To some it may come as a surprise that an artist might have soldierly inclinations or that a soldier might also be artistic. This is the story of a very unusual group of men who, not only combined these two seemingly contradictory skills, but were also proficient at both. Indeed, a later generation of these men was to play a significant part in the First World War.
In the late 1850s there was genuine concern in this country about the military intentions of the French. Napoleon III had come to power following a coup d’état in 1851 and comparisons were being made between the French standing army of about 400,000 men and the British Army of just over 153,000, of which only 42,000 were effective and in Britain.
Following lessons learnt during the Crimean War, the prompt French action to replace their wooden warships with ironclad ones and the concern shown about the increased strength of the fortifications at Cherbourg contributed to the general unease.
Among the young men in London who were seized with patriotic emotion by the perceived threat of a French invasion was a student at Cary’s School of Art in Bloomsbury, Edward Coningsby Sterling. In 1859 he called a meeting of fellow members of his life class with a view to forming a volunteer group to join one of the new volunteer companies which were being created. The initial results were disappointing, however, word got around the artistic community and in early 1860, at a second meeting, 119 men signed up and formed a corps of painters, sculptors, engravers, musicians, architects and actors.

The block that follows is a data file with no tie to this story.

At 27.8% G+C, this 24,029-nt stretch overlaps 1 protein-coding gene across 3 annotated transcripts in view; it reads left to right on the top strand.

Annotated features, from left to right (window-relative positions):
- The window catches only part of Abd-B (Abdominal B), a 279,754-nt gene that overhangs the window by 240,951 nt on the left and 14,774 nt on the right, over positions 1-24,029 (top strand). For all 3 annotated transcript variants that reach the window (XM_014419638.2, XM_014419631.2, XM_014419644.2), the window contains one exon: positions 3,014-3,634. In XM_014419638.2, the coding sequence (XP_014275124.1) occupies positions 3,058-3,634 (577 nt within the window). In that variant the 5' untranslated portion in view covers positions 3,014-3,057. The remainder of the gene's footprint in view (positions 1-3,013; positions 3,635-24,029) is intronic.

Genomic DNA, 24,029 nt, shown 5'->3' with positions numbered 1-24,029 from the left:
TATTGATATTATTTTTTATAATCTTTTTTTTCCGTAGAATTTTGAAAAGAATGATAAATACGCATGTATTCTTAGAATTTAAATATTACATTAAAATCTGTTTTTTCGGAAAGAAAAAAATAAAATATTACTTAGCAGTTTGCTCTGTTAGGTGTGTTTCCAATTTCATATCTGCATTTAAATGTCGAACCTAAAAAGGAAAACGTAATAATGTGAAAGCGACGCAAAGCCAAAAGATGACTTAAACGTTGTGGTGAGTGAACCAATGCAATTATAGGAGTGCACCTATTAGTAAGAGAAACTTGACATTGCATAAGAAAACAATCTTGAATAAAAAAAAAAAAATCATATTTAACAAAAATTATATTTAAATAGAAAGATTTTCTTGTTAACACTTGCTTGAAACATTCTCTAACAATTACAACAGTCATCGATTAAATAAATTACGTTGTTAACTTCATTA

This new unit was named the 38th Middlesex Volunteer Rifle Corps (Artists). Towards the end of 1860 its official headquarters was established at Burlington House, the new home of the Royal Academy. Drill was performed daily in the gardens at the rear of the building from 7 to 9am and weapon training from 4 to 7pm. The commitment was heavy with Saturdays taken up in drill, route marches and sham skirmishing. William Blake Richmond R.A. remembered that:
“…men really in earnest managed to get in their seven or eight hours’ work of painting besides their patriotic duty, and the latter told wonderfully upon the health of us all – never was I so well and full of energy.”